EC v Birmingham and Solihull Mental Health NHS Trust: UTAA 8 May 2013

Two patients were each subject to hospital orders and restriction orders under the Mental Health Act 1983. On a reference to the First-tier Tribunal, the first patient did not seek a discharge but instead sought an extra-statutory recommendation that he be granted leave outside the hospital. Before hearing any evidence, the First-tier Tribunal announced that it had decided that it would not consider making such a recommendation and it did not do so. On an application to the First-tier Tribunal by the second patient, the patient did not seek a discharge but sought an extra-statutory recommendation that he be transferred to less restrictive conditions of detention. At the beginning of the hearing, the First-tier Tribunal judge stated that he was very reluctant to give extra-statutory recommendations and expressed the view that they had value only if there were unreasonable obstructions by the Ministry of Justice. No extra-statutory recommendation was made and the request was not mentioned in the statement of reasons. The patients appealed against, and applied in the alternative for judicial review of, the decisions of the First-tier Tribunal. The principal arguments in both cases were that the patients had a legitimate expectation that requests for extra-statutory recommendations would be considered due to a written Parliamentary answer explaining what would happen if such a recommendation were made and that they were entitled to have their requests for such recommendations considered as a matter of procedural fairness. The Upper Tribunal dismissed the appeals and refused permission to apply for judicial review, holding that, if a refusal to make an extra-statutory recommendation might be challenged at all, it was by way of an appeal rather than by way of judicial review but that the written Parliamentary answer could not rationally be thought to create any expectation that the making of a recommendation would be considered by the First-tier Tribunal in all cases or in any particular case and that there could be no right to an opportunity to invite a tribunal to act beyond its powers. The patients appealed to the Court of Appeal, arguing at the hearing that leave of absence or transfer are, or may be, functions of a patient’s treatment that must be considered in the light of section 72(1)(b)(iia) of the 1983 Act (which, taken with section 73(1)(a), requires a patient to be discharged if appropriate medical treatment is not available to him or her) so that, it was argued, a reasoned decision would have the same material effect as a recommendation.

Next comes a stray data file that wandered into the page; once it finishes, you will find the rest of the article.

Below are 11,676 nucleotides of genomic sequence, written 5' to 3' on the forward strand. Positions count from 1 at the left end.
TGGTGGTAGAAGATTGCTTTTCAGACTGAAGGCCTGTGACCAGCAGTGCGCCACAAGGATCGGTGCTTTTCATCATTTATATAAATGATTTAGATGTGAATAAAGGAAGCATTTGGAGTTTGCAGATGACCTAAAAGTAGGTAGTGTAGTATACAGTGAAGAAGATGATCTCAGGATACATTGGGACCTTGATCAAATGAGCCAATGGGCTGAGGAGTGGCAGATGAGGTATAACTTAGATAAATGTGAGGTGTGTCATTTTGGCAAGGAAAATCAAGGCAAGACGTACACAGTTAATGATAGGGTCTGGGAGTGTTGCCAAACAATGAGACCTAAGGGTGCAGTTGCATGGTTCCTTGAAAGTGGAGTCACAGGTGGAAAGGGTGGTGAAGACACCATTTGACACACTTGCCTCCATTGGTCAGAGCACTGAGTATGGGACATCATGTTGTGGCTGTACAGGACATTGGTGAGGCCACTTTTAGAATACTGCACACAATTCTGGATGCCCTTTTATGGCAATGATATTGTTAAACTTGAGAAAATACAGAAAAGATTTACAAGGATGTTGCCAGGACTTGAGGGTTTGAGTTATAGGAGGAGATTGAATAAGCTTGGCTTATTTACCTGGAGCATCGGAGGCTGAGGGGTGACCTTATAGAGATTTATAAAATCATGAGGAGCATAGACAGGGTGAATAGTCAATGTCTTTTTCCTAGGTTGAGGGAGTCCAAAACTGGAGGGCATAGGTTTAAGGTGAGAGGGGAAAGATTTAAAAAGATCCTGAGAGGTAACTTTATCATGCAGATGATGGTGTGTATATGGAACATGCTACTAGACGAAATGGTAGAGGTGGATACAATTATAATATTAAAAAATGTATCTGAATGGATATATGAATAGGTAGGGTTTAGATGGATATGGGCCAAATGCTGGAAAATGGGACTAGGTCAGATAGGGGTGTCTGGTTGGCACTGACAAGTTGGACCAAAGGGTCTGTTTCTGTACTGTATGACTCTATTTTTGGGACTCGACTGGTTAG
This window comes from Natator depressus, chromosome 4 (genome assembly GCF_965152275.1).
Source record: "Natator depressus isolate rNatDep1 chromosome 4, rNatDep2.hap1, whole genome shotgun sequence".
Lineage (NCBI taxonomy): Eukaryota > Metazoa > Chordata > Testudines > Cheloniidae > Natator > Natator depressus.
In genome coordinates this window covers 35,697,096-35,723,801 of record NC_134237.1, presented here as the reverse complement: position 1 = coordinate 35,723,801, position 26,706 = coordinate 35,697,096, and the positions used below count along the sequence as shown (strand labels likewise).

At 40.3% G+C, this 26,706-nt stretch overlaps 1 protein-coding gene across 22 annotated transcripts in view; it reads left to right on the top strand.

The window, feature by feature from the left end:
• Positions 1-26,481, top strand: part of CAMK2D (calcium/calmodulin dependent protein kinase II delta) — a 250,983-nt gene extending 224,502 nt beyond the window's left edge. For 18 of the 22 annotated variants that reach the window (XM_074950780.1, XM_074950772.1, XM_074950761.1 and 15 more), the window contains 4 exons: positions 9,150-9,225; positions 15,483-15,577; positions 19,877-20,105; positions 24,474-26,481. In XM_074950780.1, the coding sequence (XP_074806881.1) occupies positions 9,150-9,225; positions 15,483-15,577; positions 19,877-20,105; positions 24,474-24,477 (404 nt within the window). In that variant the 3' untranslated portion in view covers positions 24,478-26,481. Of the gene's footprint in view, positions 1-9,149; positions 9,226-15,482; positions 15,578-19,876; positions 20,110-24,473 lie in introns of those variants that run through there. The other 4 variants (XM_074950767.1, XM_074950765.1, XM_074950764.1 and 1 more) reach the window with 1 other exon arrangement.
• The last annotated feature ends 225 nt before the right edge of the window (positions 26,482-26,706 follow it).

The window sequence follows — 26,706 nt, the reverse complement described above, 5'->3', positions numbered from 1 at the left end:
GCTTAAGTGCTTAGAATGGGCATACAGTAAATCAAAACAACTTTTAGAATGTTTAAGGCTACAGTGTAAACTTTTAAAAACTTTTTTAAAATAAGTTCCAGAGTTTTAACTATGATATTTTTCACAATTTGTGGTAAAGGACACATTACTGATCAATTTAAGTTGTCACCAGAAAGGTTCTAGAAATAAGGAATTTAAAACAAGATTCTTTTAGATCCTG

Held, dismissing the appeals, that:
1. there was no legitimate expectation that the First-tier Tribunal would entertain submissions as to whether an extra-statutory recommendation should be made and take such submissions into account in deciding what to do;
2. while leave of absence or transfer are, or may be, functions of a patient’s treatment, to suggest here that the First-tier Tribunal had not properly considered what might constitute treatment was to raise a new factual case that the First-tier Tribunal had not been obliged to consider for itself and (per Beatson LJ) the First-tier Tribunal had in any event found that appropriate treatment was available and being provided to each of the patients and those findings had not been challenged before the Upper Tribunal.
See Also [2013] EWCA Civ 701


Laws, Rimer, Beatson LJJ


[2012] UKUT 178 (AAC)




England and Wales


Updated: 12 May 2022; Ref: scu.656594